What I know now that I’m 60

May 28, 2016

Ok, let’s not beat around the bush. Six decades gives you a lot of material to work with. I can’t list all of it, but here is a partial list of what I now know.

My mind tells me I’m still 20. Ok, maybe 40. But my body seems to take delight in undermining this lovely fantasy. I take pills for asthma, high blood pressure, cholesterol and a Vitamin D deficiency. Despite the fact that I work out 4-5 times a week, my ever-slowing metabolism chuckles at these feeble attempt to reduce my waistline.

But the place I notice age the most is how long it takes me to recover after a night of making merry. In the past, I could have drunk a group of noisy Turks under the table … and have … and then been up the next morning raring to go. Now if I have three or four light beer, it takes me two or three days to feel OK again.

One of the stats that has always interested me is the number of unemployed people who have stopped looking for work. How could people stop looking for work? If you didn’t have a job wouldn’t you keep looking for one, regardless of how long it took? It seemed like these people were just quitters or lazy.

Then in October, 2014, I was laid off. From that month to this month I have applied for over 70 different jobs. I wish I could tell you the number of emails I got that said “You seem extremely qualified, but we decided to go in a different direction.”

Recently I have been working on a couple of different projects that I found out about through friends, but I’ve stopped looking for work in any conventional sense. It just became too soul-crushing to be constantly told, “sorry, we’re not interested.” I truly had the feeling that I was wasting my time.

I’m pretty sure I know why: I have been a journalist for a long time, but the reality is that most publications, online or in print, want young people who they can pay a much lower salary. It’s the way of the world. But now that I’m 60, I understand why people stopped looking.

My dad died when he was 56. I’m now four years older than he was. I now understand just how much he really missed out on.

When I was younger I cared a great deal of what people thought about me. For years as a columnist in Halifax, Nova Scotia, I would fret myself into knots after writing a column because I was afraid the people I was writing about wouldn’t like me anymore. That was then. This is now.

Now that I’m 60, I don’t care much what people think about me.

I’m a pro-choice, pro-gay rights, pro-better gun legislation, pro-union, pro-immigration, atheist, living in rural, conservative, northern Virginia. If somebody asks me what I think about something I will tell them, or refer them to my Facebook page or my latest column for Facts and Opinions.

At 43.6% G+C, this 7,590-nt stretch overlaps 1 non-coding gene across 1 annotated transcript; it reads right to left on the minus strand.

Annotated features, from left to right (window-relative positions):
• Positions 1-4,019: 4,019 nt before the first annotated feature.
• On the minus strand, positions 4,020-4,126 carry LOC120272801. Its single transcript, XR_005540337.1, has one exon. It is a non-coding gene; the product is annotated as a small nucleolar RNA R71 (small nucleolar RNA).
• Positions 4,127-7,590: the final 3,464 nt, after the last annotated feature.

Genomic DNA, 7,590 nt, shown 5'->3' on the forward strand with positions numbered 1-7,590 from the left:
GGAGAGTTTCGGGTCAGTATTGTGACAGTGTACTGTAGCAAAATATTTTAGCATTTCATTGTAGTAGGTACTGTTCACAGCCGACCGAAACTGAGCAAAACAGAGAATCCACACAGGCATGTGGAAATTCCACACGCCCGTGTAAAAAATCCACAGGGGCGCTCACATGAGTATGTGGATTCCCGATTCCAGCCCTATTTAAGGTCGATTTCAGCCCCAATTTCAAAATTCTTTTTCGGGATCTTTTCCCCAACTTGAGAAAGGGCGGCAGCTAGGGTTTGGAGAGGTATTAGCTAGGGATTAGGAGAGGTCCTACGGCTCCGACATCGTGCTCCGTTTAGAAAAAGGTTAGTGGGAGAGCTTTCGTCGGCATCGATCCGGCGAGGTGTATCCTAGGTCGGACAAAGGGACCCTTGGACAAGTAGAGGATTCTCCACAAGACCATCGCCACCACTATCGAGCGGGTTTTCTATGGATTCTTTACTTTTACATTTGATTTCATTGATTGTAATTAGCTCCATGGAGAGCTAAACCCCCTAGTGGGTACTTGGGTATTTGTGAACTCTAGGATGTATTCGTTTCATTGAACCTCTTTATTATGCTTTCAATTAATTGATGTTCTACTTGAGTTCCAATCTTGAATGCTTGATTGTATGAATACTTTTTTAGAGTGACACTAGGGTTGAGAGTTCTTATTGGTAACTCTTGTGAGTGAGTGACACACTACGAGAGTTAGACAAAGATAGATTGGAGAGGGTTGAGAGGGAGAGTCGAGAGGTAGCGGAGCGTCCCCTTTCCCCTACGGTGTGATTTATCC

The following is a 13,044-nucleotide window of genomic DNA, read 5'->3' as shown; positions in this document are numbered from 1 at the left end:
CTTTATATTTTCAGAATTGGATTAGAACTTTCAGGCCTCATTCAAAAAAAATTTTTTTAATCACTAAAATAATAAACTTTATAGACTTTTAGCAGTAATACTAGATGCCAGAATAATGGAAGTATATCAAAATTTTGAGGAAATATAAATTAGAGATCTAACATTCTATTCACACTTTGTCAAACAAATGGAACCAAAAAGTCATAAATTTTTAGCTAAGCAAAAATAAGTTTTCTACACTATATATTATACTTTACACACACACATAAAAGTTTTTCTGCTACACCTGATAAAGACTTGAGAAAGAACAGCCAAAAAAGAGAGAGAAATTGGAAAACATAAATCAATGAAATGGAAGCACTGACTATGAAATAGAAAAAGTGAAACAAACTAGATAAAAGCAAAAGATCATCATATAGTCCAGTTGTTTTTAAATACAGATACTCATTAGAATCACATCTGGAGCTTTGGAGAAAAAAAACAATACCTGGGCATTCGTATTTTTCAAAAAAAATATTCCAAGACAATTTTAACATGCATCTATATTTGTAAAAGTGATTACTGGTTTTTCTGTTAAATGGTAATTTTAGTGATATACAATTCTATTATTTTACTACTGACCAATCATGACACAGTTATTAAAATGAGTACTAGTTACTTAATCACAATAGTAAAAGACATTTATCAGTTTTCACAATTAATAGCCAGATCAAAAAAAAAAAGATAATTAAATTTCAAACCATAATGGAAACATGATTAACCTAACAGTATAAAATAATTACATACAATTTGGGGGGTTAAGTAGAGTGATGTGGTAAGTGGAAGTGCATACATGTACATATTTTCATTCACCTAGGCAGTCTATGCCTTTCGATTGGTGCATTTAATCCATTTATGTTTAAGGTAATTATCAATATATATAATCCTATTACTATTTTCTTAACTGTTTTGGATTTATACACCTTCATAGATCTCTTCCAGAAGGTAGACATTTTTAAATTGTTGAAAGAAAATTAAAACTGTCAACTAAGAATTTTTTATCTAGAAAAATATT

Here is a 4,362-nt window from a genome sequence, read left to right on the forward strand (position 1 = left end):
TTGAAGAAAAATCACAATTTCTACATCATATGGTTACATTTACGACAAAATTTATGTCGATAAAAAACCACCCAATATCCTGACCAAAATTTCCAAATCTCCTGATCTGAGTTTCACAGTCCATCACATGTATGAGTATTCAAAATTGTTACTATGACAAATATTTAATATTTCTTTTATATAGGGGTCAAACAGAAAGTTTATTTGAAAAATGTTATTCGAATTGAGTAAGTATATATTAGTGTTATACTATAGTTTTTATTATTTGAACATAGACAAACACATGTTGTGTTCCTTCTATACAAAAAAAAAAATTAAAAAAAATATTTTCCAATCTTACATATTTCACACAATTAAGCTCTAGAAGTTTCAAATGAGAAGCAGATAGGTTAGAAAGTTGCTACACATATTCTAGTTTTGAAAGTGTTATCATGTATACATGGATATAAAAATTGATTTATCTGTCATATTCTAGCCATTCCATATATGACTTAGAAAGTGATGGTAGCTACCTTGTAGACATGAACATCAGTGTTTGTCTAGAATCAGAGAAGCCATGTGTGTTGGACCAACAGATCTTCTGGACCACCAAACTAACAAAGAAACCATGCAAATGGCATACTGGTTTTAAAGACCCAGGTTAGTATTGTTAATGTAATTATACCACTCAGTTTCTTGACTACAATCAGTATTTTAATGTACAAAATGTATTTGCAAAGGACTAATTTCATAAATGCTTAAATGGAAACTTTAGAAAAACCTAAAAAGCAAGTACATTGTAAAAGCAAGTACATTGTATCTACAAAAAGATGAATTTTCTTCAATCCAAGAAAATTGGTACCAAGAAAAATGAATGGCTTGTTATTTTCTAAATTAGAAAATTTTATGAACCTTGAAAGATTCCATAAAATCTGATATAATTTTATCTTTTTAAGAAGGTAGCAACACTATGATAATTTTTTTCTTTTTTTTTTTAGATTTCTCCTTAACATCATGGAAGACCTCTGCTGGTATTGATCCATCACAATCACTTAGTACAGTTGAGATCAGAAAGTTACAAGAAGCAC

I heard it was like this, that when you got older you spent less time worrying about what other people thought about you.

If there’s any one gift that I could give to my children based on my 60 years of experience as a human being, that would be it. Don’t care what people think about you … just be yourself.

Despite various illnesses, the lack of a job in recent years, the way that 60 leads you inevitably to consider your own mortality, the worrying about how my wife and I are going to find the money to send our children to college, I find that I’m happier that I have ever been. I have a great life partner, four great kids I get along really well with, three cats, a 16-year-old dog, a nice house, beer in the fridge, many good friends, and a thirst to know what comes next. Life has really never been better.

Abraham Lincoln once said “You’re only as happy as you make up your mind to be.” I made up my mind.

And one last thing. I confess to you, here and now, that I also love kilts. I received one for my 60th birthday; it was the best present of the day. And being 60 means I’ll wear it come what may. The most important decision I now face is …briefs, boxers, or commando?

Copyright Tom Regan 2016

Contact Tom Regan:  motnager@gmail.com


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Tom Regan Tom Regan has worked for the Canadian Broadcasting Corporation and with the National Film Board in Canada, and in the United States for the Christian Science Monitor, Boston Globe, and National Public Radio. A former executive director of the Online News Association in the U.S., he was a Nieman fellow at Harvard in 1991-92. He is based near Washington, D.C.

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